These “Knowledge Maps” attempt to outline where important gaps in received knowledge exist, and were utilized in the formulation of recommendations in support of a series of related research projects and workshops at infoDev. Initially a series of internal documents, expressed demand from partner organizations and various donor staff focusing on education issues resulted in infoDev deciding to publish these knowledge maps, in the hope that a wider audience may find them useful as well.
The Knowledge Map briefing sheets are meant to serve as quick snapshots of what the research literature tells us about a number of key areas of information related to ICT use in education. Taken together, they are not meant to be an exhaustive catalog of everything that is known (or is debated) about the use of ICTs in education; rather, they are an attempt to limn the general shapes of a very large body of knowledge. The knowledge mapping is meant to serve as a tool to point to key general assertions and gaps in the knowledge base of what is known about ICTs in education, especially as such knowledge may relate to the education-related MDGs. The end goal of this knowledge mapping exercise was to aid in the formulation of a number of key research questions that point to existing important gaps in the knowledge base.
The knowledge mapping exercise investigated ten topics grouped into four major themes (Impact, Costs, Current Implementations and Planning):
- Impact of ICTs on learning and achievement;
- Monitoring and evaluation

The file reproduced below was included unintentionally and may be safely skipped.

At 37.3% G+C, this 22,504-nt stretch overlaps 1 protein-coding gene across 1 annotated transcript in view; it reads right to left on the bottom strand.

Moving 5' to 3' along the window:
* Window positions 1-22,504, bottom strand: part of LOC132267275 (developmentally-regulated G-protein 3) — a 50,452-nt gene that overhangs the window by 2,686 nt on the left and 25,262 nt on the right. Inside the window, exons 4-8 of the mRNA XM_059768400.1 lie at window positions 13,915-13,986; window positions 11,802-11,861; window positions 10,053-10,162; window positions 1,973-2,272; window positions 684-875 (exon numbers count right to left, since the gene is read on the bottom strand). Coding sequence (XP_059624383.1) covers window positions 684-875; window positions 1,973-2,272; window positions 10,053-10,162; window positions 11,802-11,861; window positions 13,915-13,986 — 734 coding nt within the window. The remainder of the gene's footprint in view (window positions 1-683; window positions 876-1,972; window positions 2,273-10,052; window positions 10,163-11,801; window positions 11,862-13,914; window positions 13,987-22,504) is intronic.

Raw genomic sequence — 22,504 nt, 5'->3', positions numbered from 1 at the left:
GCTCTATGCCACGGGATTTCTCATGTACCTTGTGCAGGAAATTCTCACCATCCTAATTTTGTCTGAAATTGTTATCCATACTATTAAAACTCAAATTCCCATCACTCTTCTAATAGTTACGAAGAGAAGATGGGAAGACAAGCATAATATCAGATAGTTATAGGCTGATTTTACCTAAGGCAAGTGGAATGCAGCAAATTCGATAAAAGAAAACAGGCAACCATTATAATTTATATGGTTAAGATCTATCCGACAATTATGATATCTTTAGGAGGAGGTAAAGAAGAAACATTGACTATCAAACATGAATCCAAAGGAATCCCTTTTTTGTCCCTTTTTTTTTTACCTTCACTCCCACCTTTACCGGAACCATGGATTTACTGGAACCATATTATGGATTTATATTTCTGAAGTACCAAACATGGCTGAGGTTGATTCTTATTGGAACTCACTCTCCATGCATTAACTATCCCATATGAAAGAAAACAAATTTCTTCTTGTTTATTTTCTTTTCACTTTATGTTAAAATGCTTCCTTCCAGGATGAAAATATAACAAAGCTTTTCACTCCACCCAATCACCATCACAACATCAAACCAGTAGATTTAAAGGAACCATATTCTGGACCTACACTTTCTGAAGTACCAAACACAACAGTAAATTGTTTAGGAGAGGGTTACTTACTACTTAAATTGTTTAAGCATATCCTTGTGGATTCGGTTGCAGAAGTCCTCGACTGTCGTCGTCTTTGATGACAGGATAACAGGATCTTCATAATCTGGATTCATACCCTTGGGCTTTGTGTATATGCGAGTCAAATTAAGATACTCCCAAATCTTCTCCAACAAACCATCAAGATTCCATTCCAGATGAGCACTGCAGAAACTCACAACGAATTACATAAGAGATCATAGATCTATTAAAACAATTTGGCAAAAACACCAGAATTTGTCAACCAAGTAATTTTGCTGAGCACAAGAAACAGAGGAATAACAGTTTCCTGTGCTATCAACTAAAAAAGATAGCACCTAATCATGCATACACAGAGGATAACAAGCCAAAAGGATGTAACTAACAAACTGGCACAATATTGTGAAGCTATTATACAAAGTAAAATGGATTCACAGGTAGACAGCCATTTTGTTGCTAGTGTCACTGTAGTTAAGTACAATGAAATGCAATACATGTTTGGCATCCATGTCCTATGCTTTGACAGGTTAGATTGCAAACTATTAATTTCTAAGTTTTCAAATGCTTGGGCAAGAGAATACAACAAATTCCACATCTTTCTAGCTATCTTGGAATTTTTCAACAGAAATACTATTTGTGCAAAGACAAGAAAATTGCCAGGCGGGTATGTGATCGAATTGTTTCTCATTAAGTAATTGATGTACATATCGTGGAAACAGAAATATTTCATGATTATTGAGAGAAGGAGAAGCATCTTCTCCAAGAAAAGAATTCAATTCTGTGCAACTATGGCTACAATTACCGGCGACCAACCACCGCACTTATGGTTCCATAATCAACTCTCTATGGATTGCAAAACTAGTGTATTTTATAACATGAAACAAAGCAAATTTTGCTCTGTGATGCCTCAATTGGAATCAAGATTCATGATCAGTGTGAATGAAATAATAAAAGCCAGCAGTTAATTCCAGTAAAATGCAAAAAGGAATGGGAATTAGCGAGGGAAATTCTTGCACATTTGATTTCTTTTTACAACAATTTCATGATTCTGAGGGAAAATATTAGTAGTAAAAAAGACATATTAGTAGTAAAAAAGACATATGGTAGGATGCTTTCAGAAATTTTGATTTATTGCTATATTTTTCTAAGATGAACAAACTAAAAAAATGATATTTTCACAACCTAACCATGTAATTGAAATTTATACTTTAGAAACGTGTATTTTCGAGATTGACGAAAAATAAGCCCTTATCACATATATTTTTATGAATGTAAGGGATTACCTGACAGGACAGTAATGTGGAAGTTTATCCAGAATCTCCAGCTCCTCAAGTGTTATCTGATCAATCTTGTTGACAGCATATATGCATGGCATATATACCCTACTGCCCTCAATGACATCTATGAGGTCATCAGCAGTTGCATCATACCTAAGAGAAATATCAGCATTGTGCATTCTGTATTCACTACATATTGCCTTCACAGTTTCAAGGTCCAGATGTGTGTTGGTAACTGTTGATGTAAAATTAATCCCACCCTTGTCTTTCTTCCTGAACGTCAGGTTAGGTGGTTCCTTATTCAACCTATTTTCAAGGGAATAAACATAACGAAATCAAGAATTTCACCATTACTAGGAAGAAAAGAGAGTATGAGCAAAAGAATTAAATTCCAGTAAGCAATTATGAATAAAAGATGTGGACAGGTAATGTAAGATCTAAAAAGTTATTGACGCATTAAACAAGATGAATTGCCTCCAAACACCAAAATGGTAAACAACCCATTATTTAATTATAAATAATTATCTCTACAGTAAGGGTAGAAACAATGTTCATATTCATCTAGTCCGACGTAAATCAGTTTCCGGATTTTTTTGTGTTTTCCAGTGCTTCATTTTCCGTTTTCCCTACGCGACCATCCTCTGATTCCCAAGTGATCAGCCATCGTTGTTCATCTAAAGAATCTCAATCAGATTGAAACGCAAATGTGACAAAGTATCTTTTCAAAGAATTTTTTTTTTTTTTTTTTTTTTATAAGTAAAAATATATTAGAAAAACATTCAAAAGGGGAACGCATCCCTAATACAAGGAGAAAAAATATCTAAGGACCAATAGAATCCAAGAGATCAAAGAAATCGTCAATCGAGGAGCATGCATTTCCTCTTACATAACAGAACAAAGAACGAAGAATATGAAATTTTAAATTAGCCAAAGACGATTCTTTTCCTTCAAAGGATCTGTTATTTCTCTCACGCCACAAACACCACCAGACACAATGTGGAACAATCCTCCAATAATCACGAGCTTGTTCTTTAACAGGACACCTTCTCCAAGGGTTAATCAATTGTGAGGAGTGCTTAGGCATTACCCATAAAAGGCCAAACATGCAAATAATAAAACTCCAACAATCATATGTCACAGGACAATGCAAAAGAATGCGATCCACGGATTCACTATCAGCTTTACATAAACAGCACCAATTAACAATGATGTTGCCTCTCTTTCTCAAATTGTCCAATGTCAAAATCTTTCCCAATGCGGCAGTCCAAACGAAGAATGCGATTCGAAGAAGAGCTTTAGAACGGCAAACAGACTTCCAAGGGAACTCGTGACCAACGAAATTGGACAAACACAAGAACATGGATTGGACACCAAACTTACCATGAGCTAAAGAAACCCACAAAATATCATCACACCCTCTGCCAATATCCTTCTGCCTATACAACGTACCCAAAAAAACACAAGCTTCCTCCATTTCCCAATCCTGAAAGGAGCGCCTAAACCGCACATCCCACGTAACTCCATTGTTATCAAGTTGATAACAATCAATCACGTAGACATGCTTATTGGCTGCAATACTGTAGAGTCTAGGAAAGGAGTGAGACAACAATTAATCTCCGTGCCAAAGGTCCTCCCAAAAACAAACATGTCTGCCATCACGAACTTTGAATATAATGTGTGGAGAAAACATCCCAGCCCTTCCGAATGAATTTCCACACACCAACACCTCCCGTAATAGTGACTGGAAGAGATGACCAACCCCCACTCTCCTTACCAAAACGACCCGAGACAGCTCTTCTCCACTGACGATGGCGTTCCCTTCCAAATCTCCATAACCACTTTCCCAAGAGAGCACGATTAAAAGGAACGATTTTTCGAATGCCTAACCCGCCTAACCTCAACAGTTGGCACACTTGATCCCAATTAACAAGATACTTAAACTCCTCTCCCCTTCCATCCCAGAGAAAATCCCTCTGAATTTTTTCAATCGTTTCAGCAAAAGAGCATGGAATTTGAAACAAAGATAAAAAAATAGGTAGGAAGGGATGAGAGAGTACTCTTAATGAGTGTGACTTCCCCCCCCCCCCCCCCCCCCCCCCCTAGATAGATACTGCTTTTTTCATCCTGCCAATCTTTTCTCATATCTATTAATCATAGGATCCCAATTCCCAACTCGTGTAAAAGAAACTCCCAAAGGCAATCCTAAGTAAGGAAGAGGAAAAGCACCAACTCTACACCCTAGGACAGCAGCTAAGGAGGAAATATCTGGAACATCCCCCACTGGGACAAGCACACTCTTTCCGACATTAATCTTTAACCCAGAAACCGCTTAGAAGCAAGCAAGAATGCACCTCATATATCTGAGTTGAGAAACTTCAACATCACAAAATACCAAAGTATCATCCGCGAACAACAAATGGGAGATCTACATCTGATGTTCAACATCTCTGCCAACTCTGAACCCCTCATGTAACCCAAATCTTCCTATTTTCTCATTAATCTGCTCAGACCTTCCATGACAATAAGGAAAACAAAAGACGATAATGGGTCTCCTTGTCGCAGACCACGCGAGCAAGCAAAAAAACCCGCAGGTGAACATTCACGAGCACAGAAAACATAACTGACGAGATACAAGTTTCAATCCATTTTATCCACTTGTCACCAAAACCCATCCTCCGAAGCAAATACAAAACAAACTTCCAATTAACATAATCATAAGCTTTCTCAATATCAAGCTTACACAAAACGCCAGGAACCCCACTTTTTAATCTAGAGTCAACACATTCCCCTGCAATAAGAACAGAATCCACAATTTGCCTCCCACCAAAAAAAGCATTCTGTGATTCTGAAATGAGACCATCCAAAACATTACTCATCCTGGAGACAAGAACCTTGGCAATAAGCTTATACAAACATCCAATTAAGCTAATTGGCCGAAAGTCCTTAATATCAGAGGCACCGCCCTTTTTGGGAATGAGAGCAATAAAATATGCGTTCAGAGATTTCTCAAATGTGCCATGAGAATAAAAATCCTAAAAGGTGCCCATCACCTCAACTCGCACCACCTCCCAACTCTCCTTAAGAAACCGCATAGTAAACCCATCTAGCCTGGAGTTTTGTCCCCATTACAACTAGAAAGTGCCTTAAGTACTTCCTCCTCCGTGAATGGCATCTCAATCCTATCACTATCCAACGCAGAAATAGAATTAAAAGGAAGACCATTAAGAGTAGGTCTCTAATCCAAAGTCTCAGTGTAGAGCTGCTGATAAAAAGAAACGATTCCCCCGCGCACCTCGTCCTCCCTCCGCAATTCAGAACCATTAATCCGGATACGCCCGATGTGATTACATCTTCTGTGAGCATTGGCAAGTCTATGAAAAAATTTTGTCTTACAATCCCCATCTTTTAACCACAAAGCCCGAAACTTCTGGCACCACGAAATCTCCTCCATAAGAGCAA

- Equity issues
- Current projects and practices
- Specific ICT tools
- Teachers, teaching and ICTs
- Content & curriculum
- School-level issues
- Policy issues
- The impact of ICT use on learning outcomes is unclear, and open to much debate.
- There is an absence of widely accepted standard methodologies and indicators to assess impact of ICTs in education.
- There is a disconnect between the rationales most often put forward to advance the use of ICTs in education (to introduce new teaching and learning practices and to foster 21st century thinking and learning skills) and their actual implementation (predominantly for use in computer literacy and dissemination of learning materials).
- There is very little useful data on the cost of ICT in education initiatives, especially those attempting to assess Total Cost of Ownership, nor guidance on how to conduct cost assessments.
Current implementations of ICTs in education
- ICTs are being widely used in education, and interest in their use appears to be growing, even in the most challenging environments in developing countries.
Policy: Lessons learned and best practices
- There are emerging best practices and lessons learned in a number of areas, but with a few exceptions (notably on ‘schoolnet’ development and general lessons learned), they have not been widely disseminated nor packaged into formats easily accessible to policy makers in developing countries, and have not been explicitly examined in the context of the education-related MDGs.
- While much of the rhetoric (and rationale) for using ICTs to benefit education has focused on ICTs' potential for bringing about changes in the teaching-learning paradigm, in practice, ICTs are most often used in education in LDCs to support existing teaching and learning practices with new (and, it should be noted, often quite expensive!) tools.
- While impact on student achievement is still a matter of reasonable debate, a consensus seems to argue that the introduction and use of ICTs in education can be a useful tool to help promote and enable educational reform, and that ICTs are both important motivational tools for learning and can promote greater efficiencies in education systems and practices.
Based on the findings of this knowledge mapping process, a series of related research, outreach activities and policymaker workshops is being undertaken by infoDev.
Trucano, Michael. 2005. Knowledge Maps: ICTs in Education. Washington, DC: infoDev / World Bank.